Fintech financing in Asia-Pacific more than doubled in 2016, to US$11.2 billion, with large deals in China pushing Asia-Pacific past North America and Europe
HONG KONG, LONDON and NEW YORK; Feb. 27, 2017 – Global investment in financial technology (fintech) ventures grew 10 percent in 2016, to US$23.2 billion, driven primarily by a wave of blockbuster deals in China, according to Accenture (NYSE:ACN) analysis of data from CB Insights, a global venture-finance data and analytics firm.
Fintech financing in Asia-Pacific in 2016 eclipsed that of North America for the first time, more than doubling, to US$11.2 billion from US$5.2 billion in 2015. North America attracted US$9.2 billion in fintech financing in 2016, and Europe attracted US$2.4 billion.
The number of fintech deals rose sharply in all major geographies, to nearly 1,800 from approximately 1,200 in 2015. However, the growth in total value of fintech investments was due mainly to China, where just 3 percent of the deals accounted for nearly 43 percent of total fintech investment globally.
“Over the last five years, global fintech financing activity has grown by 56 percent per annum,” said Richard Lumb, group chief executive – Financial Services at Accenture. “For many years Silicon Valley, New York and London were the dominant centers of innovation and demand, but now fintech has spread like wildfire around the world, and Asia-Pacific has become the rising star. The swing of investment from west to east is largely driven by the greater opportunity for new entrants to use fintech to define the new fabric of the industry than in the west. As a result, global competition among fintech ventures has never been greater, and financial institutions that are equipped to tap these ventures for innovation are better positioned than ever.”
China Dominated 2016 Fintech Investment
China and Hong Kong alone accounted for US$10.2 billion, or 91 percent, of Asia-Pacific’s $11.2 billion in fintech investments in 2016, due to several blockbuster deals. In fact, all of the 10 largest fintech investments in Asia-Pacific last year were in China and Hong Kong; together those 10 deals accounted for 82 percent of all Asia-Pacific fintech investment in 2016.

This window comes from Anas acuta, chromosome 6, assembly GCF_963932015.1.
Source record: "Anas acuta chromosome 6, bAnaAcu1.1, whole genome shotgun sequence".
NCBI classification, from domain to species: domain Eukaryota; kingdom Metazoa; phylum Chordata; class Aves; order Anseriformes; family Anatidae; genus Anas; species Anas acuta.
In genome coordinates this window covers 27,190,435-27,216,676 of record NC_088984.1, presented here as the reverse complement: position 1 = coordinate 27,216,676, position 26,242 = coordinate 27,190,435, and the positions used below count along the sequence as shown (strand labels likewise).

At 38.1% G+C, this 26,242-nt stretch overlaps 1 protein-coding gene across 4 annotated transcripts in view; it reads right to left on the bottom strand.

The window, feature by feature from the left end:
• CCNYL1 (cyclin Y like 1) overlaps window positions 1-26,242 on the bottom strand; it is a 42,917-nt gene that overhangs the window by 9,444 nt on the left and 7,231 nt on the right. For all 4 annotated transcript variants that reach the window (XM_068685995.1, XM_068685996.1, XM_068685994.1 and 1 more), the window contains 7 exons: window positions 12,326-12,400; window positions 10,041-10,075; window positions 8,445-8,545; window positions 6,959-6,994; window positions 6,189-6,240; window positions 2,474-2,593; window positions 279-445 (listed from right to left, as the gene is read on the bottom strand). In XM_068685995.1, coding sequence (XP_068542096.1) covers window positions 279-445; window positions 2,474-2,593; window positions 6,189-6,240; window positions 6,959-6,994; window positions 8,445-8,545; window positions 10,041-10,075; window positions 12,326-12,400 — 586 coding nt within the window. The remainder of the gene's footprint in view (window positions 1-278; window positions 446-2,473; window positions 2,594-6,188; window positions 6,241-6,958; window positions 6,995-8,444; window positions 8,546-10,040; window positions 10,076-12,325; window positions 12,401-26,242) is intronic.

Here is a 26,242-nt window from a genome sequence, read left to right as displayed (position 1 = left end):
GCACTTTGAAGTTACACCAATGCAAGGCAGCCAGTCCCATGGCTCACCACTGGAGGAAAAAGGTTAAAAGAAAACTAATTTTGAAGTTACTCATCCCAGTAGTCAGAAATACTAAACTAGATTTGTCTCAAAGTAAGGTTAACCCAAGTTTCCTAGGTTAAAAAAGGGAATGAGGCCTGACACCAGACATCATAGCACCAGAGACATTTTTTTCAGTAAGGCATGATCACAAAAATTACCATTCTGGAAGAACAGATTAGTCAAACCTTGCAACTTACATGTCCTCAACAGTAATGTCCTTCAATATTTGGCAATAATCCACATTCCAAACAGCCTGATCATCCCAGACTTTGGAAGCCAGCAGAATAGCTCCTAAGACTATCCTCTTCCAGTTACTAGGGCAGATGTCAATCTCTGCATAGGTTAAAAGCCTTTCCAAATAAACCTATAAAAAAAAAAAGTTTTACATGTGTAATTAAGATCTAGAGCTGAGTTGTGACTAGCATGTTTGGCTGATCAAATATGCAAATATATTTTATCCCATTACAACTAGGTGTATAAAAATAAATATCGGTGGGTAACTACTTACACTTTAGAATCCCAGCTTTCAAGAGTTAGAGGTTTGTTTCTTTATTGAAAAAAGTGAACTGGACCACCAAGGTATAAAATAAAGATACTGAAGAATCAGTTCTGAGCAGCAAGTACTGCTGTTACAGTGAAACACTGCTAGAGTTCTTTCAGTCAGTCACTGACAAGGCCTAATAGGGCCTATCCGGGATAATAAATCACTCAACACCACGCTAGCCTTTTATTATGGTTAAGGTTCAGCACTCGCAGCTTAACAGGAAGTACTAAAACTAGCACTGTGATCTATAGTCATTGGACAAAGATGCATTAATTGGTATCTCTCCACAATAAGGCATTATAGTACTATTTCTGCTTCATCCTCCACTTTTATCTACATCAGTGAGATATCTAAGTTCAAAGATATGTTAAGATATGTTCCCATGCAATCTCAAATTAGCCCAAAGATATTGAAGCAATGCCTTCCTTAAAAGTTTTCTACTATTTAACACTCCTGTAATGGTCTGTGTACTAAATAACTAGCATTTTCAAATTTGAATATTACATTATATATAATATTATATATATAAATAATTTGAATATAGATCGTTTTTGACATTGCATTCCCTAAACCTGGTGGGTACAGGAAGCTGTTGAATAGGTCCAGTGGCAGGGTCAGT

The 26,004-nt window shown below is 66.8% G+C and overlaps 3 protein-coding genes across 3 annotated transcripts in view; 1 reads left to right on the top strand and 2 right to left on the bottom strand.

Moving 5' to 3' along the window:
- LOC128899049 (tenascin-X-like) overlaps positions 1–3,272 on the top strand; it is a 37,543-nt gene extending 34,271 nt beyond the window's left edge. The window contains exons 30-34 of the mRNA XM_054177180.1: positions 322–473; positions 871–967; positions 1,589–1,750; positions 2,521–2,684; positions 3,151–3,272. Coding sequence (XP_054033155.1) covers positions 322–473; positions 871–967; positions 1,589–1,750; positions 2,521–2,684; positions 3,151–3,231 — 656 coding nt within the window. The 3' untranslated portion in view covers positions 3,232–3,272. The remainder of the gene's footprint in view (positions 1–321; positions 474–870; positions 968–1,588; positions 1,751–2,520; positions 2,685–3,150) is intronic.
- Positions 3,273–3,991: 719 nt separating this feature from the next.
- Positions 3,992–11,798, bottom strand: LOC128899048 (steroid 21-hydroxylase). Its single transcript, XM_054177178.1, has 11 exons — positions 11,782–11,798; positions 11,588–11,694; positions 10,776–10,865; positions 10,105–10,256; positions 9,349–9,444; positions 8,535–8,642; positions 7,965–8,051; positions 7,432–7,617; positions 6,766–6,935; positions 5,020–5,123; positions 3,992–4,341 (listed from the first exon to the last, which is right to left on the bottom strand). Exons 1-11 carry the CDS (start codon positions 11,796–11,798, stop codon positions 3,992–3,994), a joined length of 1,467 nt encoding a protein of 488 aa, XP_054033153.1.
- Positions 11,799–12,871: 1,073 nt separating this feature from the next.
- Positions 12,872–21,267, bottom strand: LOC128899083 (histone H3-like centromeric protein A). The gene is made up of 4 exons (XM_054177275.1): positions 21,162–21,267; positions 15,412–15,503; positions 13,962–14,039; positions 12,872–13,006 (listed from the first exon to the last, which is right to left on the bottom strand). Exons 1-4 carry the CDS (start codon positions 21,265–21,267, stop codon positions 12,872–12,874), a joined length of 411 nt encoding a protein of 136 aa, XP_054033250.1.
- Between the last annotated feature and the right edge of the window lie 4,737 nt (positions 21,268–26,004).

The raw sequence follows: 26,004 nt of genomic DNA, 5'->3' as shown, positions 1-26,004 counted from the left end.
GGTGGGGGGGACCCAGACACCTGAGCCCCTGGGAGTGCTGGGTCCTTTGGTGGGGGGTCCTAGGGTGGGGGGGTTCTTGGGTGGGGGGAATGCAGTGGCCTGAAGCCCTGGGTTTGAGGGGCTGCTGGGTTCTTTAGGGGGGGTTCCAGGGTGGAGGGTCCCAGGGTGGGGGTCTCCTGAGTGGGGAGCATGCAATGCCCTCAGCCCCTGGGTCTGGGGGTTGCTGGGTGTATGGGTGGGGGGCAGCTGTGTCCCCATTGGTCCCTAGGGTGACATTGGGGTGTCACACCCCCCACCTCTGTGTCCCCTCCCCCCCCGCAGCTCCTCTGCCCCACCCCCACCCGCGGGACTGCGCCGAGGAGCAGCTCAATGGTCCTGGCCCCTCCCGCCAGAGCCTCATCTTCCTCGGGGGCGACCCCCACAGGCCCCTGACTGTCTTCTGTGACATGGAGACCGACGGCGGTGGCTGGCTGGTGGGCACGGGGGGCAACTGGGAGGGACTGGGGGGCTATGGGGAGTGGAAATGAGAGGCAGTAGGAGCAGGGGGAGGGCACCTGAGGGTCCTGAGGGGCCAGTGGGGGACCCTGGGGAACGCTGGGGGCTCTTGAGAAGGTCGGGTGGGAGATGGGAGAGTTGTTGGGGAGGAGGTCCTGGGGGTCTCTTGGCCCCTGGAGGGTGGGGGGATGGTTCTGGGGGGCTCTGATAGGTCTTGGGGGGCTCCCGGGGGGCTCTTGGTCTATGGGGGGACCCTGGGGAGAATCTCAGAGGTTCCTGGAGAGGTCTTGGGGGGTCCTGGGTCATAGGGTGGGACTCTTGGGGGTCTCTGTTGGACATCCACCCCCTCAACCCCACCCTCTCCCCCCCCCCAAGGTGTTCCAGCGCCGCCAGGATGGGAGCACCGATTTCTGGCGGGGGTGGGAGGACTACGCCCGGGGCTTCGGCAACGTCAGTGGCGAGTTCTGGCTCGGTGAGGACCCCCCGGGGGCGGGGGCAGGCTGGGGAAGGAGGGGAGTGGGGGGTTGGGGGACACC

Leading the deals was Ant Financial Services Group – the financial-services affiliate of e-commerce giant Alibaba Group Holding that operates China’s online-payments platform Alipay – which closed a US$4.5 billion fundraising round in April. Ping An-backed Lufax, which has started using the name Lu.com, completed a US$1.2 billion round of fundraising in January. In that same month, China’s second largest e-commerce company, JD.com, raised US$1 billion in new funding for its consumer finance subsidiary, JD Finance.
“Alibaba and JD.com were two major fintech investors this year, as they focus on providing their customers with end-to-end services including payments and lending,” said Albert Chan, managing director financial services China, Accenture. “Well aware that they’re facing disruption from outside the industry, many of China’s financial services companies are making investments in fintech companies and exploring cutting-edge solutions such as blockchain technology. The result is robust competition in payments and lending from non-traditional players and established financial institutions working collaboratively with startups to explore fintech solutions in other parts of the business.”
‘A year of uncertainty’
While the number of fintech deals rose strongly in North America and Europe in 2016, the amount of overall investment declined. According to tracking data from CB Insights, the number of fintech deals outside Asia-Pacific in 2016 increased 48 percent, but the reported amount of dollars invested fell 24 percent. The U.K.’s decision to exit the European Union added to political uncertainty in key fintech markets, and the prospects for regulatory change in the financial sector were particularly pronounced during the 2016 U.S. election cycle.
“For mature fintech markets like Silicon Valley, New York and London, 2016 was a year of uncertainty,” Lumb added. “The build-up of momentum-capital, high valuations and pressure-tests on the business models of major fintechs dampened large investments in traditional fintech hubs. Political events raised questions about market access and opportunities for fintech ventures, and questions lingered about the economy with regard to interest rates and currency valuations. The outlook for fintechs remains bright, but many uncertainties will continue this year. And that will set a higher bar for performance among fintech ventures, particularly in the U.S. and UK. The winners will be those who understand how to tailor their innovations and compress their time-to-market and are able to leverage traditional financial institutions to their advantage.”
Accenture’s analyzed fintech investment-data from CB Insights, a global venture-finance data and analytics firm. The analysis included global financing activity from venture-capital and private-equity firms, corporations and corporate venture-capital divisions, hedge funds, accelerators, and government-backed funds. The data ranged from 2010 through 2016. Fintech companies are defined as those that offer technologies for banking and corporate finance, capital markets, financial data analytics, insurance, payments and personal financial management.
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